“I learned a ton from a personal standpoint. There are a lot of things that go on at Siena. It’s not just about coaching your team and X’s a O’s. There are media things guys have to deal with, things in the community. There’s travel stuff, more in depth than what you’re used to. A lot more than the coaching, balancing that stuff out. Division 3 is a different animal. Guys at Hamilton are going to be doctors and lawyers and basketball’s not the most important thing in their lives a lot of times. Here basketball is a more important part of their identity. It’s more a part of their life so I think you’ve got to spend more time with guys to keep things on track.”
As a former head coach himself Tobin also learned a great deal from head coach Mitch Buonaguro.
“Best thing about Mitch to me and what I learned is he can put things behind him. Sometimes as a coach you have to be even keeled and Mitch is REALLY good at that. Losses don’t bother him for long and wins don’t make him happy for that long. It’s about what’s the next thing. (At Hamilton) A loss would bother me for days. We’d get on the bus after a loss and I couldn’t talk, I couldn’t watch a movie, I couldn’t eat. I’d be miserable. I’d want to vent to my poor assistant coach for hours”.
As a team Anderson hopes they are able to carry over the attitude, toughness and perseverance from last year’s team into this season.
“I think trying to learn how to keep the guys on track and keep everyone in the program going in the same direction is one of the things we did best last year. We didn’t get sidetracked. It would have been very easy for us numerous times to fall off the wagon. Losing to Iona by 40 points, we came back and beat Fairfield. We always bounced back. That’s a credit to those guys. Now in the off season we say, how can we take that same attitude, same mentality and transfer it down to a “better” team, to a deeper team? That will be the challenge, to get those guys to understand that just because you’ve got more guys and may be “talented” we’ve still got to have that blue collar mentality.”
Tobin feels they have a good schedule that will allow the Saints to build momentum into a successful season.
“We have a good schedule and I think we’re going to be good. But it’s going to take some time.
One good thing we have going for us is we have OD. He’s a rock, you can count on him. He’s a good student. He’s a good kid. He’s been through it. This was a great year for him. He came from being basically a role player to now being a star and I think he’ll be a good leader for us. I think a big part of Ryan Oliver coming here was OD. Richard Audu was living with him (for the summer session). We kind of did that on purpose to be around this guy and how he handles himself the way a Siena basketball player should handle himself… just do what he does. I know Rich has been here when OD will come in the morning a lot of times to lift weights. That stuff is invaluable”.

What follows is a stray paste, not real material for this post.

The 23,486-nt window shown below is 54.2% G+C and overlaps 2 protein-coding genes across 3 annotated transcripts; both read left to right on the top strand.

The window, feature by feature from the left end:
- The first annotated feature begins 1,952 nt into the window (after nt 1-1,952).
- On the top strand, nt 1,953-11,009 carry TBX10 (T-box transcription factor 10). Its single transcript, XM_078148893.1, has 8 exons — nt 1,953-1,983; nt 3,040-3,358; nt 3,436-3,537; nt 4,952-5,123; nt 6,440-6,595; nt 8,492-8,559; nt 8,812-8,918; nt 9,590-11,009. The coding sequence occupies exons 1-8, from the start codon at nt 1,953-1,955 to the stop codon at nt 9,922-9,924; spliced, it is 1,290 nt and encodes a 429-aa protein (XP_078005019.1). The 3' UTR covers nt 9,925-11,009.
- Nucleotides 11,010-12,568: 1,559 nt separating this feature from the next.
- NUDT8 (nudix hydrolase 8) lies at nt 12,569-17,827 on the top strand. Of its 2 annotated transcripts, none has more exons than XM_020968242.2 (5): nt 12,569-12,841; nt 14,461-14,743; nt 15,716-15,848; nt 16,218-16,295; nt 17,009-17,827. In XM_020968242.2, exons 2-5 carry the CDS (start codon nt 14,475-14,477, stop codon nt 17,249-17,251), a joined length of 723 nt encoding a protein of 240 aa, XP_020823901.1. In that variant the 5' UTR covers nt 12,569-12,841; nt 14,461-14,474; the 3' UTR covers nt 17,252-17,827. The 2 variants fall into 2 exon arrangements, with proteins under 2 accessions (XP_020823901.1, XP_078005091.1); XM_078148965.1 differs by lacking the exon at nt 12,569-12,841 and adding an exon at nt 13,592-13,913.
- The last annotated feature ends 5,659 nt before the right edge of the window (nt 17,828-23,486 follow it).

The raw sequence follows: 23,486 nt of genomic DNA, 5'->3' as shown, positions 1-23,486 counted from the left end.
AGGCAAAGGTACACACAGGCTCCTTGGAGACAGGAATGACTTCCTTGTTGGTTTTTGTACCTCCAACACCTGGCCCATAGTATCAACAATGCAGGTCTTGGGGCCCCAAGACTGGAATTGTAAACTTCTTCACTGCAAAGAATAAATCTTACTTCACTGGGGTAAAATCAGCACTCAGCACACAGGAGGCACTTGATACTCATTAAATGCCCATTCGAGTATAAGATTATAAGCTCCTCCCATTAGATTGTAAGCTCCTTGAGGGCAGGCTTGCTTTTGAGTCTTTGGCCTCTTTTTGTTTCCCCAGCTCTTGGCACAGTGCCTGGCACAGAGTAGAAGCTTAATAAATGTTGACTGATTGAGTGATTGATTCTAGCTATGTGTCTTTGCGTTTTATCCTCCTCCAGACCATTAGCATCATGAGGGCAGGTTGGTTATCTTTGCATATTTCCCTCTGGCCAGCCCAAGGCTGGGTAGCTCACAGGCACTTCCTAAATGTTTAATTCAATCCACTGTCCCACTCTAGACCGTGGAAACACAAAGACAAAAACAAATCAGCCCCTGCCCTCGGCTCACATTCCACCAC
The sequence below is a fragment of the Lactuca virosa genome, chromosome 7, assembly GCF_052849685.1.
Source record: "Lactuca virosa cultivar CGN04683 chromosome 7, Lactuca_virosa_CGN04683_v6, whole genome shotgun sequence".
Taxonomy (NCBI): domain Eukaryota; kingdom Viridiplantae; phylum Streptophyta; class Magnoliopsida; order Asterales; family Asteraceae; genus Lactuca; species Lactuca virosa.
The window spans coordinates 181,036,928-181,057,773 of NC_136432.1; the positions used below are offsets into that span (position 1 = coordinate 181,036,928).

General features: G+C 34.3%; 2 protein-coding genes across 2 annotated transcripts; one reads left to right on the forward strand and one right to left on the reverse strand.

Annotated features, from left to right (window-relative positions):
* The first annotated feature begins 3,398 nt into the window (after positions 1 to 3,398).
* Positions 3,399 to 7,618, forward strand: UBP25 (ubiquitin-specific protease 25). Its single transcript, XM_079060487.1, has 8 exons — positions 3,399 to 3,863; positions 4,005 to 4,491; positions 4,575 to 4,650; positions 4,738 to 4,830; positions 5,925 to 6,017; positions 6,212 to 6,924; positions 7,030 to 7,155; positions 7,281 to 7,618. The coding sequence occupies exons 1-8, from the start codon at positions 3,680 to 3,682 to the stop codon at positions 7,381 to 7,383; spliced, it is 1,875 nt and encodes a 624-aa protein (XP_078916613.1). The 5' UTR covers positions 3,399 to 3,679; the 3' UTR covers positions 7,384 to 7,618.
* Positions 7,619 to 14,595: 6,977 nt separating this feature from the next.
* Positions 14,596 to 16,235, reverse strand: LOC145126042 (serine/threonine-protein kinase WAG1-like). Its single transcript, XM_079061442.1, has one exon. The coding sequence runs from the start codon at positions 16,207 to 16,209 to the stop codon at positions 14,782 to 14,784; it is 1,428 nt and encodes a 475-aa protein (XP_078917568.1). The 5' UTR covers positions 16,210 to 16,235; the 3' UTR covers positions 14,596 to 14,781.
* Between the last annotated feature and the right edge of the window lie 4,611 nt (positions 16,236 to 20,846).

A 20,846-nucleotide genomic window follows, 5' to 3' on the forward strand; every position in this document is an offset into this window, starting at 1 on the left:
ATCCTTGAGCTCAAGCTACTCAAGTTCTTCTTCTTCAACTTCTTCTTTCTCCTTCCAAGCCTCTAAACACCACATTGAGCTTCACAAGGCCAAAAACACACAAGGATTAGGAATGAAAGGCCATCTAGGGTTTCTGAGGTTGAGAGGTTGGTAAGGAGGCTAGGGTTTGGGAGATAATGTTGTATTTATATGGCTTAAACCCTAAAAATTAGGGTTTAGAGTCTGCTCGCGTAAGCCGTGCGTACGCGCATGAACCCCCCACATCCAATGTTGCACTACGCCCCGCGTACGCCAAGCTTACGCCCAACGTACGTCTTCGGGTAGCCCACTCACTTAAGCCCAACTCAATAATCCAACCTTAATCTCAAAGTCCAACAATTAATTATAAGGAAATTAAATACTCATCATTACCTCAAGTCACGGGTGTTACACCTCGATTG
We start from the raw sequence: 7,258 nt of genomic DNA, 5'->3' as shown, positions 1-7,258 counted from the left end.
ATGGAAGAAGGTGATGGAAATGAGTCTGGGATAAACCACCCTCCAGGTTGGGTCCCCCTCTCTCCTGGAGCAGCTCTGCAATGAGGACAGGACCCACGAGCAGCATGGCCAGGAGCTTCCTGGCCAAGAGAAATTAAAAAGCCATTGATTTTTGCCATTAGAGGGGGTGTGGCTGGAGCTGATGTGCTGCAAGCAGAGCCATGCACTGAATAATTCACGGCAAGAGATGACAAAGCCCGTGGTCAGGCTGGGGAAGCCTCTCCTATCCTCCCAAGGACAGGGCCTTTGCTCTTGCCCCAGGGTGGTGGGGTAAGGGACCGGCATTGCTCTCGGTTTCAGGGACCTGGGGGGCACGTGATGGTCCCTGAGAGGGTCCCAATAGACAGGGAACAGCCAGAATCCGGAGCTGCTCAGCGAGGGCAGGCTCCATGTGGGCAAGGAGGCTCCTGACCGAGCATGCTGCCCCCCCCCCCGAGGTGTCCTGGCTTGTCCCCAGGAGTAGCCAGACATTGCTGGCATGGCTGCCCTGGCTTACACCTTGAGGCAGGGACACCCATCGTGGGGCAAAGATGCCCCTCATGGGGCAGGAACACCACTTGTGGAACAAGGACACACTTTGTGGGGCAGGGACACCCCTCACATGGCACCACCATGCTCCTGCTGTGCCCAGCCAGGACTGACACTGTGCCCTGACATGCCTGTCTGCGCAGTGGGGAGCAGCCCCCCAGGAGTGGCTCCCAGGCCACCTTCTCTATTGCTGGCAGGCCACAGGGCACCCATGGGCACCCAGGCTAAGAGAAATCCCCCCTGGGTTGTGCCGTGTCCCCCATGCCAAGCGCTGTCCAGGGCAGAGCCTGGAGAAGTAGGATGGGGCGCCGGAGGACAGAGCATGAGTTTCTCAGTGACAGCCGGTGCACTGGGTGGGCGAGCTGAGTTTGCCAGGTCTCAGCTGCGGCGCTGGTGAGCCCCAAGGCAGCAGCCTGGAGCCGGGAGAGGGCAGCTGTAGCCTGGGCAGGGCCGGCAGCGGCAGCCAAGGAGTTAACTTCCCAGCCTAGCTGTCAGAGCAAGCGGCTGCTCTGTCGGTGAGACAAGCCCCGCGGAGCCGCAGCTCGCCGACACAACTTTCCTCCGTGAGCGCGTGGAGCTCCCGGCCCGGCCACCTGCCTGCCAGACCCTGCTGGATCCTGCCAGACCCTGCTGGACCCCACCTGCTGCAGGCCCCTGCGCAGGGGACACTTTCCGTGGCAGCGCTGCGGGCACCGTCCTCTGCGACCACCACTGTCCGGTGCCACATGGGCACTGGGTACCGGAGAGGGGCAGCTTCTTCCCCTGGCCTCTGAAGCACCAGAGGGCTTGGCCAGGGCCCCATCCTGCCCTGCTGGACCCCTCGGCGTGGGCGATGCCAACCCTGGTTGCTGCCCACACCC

Finally Coach Anderson spoke about his impressions of Siena after serving for a full year as assistant coach.
“I love it, I really do. I think it’s a great place. People had told me that before I came here. But being here it’s just different. It’s different than other places because people just love basketball. I love that because I love basketball. I mean I LOVE basketball. I was in a gym when I was one year old. My dad was a coach and I’ve been an “assistant coach” for 40 years. I was in the gym with my father my whole life. I just love basketball so much so it’s great to be in place where people love it too. I like the expectations because sometimes at D-3 you have your own expectations but its kind of nice to have people who want you to do well too. But also we haven’t lost our core beliefs. It’s still a good school. It’s a good place. Our guys go to class. There are no extra favors here. No one’s turning a bind eye to things if something happens so it’s still a great school and a great environment. It also has the basketball support you are looking for so I love it here. I’m excited about the future I think were moving in a really good direction.”